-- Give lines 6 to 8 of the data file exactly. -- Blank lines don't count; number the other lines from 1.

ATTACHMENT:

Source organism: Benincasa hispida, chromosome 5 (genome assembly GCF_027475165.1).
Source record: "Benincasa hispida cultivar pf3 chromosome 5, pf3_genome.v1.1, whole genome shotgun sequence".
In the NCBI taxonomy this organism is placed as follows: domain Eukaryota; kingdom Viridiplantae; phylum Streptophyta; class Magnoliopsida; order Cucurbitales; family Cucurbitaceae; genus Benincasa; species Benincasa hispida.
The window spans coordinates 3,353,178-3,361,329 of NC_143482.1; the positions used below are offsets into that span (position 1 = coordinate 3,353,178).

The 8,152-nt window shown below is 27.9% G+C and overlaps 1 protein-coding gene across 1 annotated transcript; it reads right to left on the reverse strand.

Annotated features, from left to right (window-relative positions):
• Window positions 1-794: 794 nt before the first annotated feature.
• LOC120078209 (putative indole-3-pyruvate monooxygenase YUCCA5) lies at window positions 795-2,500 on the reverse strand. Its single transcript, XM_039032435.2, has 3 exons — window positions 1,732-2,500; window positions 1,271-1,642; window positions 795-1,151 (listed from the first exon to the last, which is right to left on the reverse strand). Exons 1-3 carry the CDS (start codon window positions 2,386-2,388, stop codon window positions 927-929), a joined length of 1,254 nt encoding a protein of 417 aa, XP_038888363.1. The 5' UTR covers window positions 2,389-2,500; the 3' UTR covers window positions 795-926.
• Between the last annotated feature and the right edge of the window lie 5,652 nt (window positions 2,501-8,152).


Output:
Annotated features, from left to right (window-relative positions):
• Window positions 1-794: 794 nt before the first annotated feature.
• LOC120078209 (putative indole-3-pyruvate monooxygenase YUCCA5) lies at window positions 795-2,500 on the reverse strand. Its single transcript, XM_039032435.2, has 3 exons — window positions 1,732-2,500; window positions 1,271-1,642; window positions 795-1,151 (listed from the first exon to the last, which is right to left on the reverse strand). Exons 1-3 carry the CDS (start codon window positions 2,386-2,388, stop codon window positions 927-929), a joined length of 1,254 nt encoding a protein of 417 aa, XP_038888363.1. The 5' UTR covers window positions 2,389-2,500; the 3' UTR covers window positions 795-926.